It is believed that Kansas got its nickname "The Sunflower State" because the wild sunflower, Helianthus annuus, is common there. The state's legislature adopted this flower as the state's official flower symbol in 1903. Legend has it that statesman George Morehouse is responsible for the designation of the sunflower as the state's official flower symbol and, by extension, for the use of The Sunflower State as the state's nickname. According to this legend, Morehouse became aware of citizens' affinity for the flower when he observed many of them wearing the blooms at an out-of-state event, as a means of identifying themselves to one another. Though The Sunflower State is now considered Kansas's official state nickname, the state has had a number of other nicknames in the past, most of which reflect either the state's geographical location and attributes, or major events in its history.
The wild native sunflower, also known as the common sunflower, is one of the most common indigenous flowers in the state. This may be partially due to the fact that it is largely cultivated in residential areas and on farms. These flowers, however, can often be seen growing wild throughout the state, and they have been an important source of vegetable oil for residents of the region for thousands of years. Native Americans living in the region now known as Kansas are believed to have been the first to cultivate these flowers. It is believed that their efforts helped to create sunflowers that produce larger, more oily seeds.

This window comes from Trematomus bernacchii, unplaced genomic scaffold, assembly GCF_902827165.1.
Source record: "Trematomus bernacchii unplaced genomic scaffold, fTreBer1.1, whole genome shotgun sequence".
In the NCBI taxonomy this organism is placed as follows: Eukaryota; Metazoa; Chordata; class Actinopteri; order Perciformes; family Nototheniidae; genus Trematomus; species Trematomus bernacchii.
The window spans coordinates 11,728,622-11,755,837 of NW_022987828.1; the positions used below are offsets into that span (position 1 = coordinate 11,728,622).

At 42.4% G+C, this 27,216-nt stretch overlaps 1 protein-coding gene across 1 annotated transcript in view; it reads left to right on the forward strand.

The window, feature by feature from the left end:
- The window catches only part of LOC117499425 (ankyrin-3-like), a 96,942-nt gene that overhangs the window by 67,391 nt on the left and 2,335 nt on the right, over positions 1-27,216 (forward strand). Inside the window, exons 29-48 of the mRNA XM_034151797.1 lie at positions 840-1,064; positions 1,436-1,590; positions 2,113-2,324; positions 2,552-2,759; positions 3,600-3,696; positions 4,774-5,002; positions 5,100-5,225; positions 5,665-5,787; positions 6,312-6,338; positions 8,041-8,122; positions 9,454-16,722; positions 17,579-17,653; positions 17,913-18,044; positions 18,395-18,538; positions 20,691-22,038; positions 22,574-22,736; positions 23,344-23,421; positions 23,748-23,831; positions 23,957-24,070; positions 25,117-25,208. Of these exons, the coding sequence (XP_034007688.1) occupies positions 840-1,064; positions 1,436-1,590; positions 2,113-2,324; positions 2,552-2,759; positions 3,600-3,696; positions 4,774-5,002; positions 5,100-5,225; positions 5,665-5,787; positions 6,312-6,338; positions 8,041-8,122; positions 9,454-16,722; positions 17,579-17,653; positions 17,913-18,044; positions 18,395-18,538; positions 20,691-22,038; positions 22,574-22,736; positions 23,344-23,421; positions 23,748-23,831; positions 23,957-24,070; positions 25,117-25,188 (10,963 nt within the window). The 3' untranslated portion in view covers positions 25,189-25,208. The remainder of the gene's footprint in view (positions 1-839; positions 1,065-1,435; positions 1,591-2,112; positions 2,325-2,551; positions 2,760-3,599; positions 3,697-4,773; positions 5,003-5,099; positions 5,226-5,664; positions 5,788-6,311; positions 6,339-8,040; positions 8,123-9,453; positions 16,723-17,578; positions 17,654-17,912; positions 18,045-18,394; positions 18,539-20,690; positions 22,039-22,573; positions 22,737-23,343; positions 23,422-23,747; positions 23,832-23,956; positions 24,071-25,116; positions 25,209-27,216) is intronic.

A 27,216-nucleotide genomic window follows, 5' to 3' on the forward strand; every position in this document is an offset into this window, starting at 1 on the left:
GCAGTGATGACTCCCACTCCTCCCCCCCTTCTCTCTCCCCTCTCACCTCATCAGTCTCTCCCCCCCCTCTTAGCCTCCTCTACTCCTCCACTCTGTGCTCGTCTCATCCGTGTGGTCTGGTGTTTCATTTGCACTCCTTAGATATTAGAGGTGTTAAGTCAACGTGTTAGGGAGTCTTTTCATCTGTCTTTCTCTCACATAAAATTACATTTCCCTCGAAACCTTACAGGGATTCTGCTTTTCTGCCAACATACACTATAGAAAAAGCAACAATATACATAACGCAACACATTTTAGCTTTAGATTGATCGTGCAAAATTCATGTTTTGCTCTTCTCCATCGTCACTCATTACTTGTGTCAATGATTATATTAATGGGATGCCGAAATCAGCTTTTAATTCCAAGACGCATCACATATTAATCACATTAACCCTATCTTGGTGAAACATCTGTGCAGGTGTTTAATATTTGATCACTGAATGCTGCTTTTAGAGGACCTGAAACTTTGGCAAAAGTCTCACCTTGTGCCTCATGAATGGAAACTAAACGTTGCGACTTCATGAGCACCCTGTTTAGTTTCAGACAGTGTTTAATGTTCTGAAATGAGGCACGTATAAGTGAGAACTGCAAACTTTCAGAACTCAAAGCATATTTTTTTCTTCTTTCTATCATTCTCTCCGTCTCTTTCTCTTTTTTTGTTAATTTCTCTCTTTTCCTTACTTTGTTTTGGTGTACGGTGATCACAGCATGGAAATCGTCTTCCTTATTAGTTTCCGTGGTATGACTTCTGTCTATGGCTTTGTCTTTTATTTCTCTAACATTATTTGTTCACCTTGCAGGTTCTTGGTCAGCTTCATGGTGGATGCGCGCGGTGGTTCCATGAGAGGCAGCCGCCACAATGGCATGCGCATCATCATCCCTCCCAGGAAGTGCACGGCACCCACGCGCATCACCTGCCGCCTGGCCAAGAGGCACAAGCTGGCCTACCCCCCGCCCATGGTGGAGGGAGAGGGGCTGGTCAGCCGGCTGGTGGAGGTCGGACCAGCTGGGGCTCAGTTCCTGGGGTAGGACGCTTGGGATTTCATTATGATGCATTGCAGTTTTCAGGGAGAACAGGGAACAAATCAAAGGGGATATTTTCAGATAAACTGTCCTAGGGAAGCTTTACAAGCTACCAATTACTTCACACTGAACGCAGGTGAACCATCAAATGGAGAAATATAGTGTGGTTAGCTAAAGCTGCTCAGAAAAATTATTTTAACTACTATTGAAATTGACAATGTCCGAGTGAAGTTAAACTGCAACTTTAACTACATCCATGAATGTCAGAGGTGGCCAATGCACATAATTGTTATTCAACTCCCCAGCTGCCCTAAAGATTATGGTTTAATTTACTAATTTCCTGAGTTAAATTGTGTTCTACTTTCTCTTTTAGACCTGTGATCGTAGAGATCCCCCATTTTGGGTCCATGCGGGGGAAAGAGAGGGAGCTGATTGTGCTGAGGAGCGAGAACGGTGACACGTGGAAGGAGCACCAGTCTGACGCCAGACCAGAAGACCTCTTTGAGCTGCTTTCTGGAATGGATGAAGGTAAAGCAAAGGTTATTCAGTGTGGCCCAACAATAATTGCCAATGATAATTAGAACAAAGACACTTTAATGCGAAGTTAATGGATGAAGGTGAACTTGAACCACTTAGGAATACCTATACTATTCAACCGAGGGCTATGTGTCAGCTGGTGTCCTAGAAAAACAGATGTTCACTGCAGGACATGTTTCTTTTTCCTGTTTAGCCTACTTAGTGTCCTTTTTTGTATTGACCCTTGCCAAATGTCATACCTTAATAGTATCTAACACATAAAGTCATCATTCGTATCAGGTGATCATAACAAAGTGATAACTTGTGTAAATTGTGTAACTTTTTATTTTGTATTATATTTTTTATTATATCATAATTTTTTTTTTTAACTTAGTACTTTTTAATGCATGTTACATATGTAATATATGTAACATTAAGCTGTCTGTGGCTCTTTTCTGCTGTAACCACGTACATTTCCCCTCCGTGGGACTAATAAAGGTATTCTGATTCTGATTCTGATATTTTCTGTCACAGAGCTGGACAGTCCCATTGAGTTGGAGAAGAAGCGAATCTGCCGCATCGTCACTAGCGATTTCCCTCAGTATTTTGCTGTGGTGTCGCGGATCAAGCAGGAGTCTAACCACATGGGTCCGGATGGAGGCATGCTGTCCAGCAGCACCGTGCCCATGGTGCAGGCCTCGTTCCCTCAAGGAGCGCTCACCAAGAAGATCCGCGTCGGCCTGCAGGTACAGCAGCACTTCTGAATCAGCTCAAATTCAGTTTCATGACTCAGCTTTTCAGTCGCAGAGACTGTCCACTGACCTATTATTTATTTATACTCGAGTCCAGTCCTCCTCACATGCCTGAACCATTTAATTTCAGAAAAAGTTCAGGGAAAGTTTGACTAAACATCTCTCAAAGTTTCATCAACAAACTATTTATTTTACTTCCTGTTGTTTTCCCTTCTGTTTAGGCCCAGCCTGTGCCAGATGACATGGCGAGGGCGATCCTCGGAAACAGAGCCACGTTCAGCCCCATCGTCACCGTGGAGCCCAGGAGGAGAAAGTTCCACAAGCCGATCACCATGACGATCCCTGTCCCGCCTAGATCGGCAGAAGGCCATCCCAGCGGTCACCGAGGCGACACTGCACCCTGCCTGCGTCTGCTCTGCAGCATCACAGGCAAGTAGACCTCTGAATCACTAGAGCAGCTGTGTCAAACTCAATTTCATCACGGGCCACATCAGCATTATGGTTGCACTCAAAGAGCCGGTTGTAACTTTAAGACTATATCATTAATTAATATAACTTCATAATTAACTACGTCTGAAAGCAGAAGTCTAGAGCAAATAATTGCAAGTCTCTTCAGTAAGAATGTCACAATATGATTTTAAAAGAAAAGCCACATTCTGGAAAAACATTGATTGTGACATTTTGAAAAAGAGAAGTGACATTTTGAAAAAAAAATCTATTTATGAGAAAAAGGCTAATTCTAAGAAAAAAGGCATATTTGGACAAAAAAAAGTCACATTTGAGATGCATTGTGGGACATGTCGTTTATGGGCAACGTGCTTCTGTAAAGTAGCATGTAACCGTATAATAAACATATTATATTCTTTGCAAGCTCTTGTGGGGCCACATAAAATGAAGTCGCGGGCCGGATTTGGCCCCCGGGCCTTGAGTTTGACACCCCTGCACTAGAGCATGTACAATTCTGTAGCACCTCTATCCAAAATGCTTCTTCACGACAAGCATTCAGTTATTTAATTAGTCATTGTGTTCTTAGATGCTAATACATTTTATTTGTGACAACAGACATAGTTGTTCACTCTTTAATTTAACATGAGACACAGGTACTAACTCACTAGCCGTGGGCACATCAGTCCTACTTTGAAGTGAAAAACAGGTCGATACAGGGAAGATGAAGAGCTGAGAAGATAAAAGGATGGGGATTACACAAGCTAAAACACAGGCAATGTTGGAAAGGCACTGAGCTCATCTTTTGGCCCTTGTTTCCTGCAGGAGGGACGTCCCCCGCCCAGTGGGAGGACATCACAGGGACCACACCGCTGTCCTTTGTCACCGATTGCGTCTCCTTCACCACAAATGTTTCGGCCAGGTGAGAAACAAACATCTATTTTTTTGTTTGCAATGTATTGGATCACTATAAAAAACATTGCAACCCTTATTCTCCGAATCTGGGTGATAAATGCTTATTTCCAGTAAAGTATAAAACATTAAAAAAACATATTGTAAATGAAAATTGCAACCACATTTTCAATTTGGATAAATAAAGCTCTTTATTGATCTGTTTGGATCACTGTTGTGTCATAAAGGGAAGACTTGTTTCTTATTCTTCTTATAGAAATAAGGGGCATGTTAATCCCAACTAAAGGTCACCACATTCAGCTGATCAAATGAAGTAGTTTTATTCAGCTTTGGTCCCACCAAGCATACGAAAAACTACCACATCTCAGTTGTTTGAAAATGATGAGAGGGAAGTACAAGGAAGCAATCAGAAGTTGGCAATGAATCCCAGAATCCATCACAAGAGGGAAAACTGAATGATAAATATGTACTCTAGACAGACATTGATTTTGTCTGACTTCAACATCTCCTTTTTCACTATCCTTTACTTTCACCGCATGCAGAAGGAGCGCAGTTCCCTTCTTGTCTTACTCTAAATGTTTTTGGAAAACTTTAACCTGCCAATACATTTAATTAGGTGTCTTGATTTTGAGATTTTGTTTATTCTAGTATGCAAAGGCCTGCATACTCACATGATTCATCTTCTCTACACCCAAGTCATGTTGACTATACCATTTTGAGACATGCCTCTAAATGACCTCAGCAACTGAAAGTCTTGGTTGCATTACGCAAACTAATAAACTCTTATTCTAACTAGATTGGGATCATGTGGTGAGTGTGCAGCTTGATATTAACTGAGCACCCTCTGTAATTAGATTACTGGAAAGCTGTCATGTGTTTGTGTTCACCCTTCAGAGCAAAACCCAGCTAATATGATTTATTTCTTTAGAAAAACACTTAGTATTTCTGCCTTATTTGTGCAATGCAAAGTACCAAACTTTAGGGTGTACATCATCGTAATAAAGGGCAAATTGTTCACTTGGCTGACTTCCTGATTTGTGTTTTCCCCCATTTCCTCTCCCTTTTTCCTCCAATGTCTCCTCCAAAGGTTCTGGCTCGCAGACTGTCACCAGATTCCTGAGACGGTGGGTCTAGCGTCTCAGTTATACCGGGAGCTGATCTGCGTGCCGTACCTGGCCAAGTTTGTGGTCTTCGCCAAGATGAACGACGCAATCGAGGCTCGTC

People who live in Kansas are said to believe that the sunflower calls to mind the state's frontier history and its vast prairies. The sunflower's seeds are typically used to make sunflower oil, which is useful for a number of purposes. Sunflower oil can be used in cooking and baking, and some people use it as an alternative to fossil fuels. The seeds themselves are often consumed alone as a snack, baked into pastries, or sprinkled on green salads.
Though Kansas's official nickname is now The Sunflower State, other nicknames have predominated in the past, and may still be used by some today. Alternatives to "The Sunflower State" include "Garden of the West," "The Wheat State," "The Cyclone State," and "The Central State," due to Kansas's centralized location in the United States. Some older nicknames tend to refer to important periods in Kansas's history. "The Grasshopper State" for instance, makes reference to the plague of Rocky Mountain locusts that devastated the state's crops in 1874.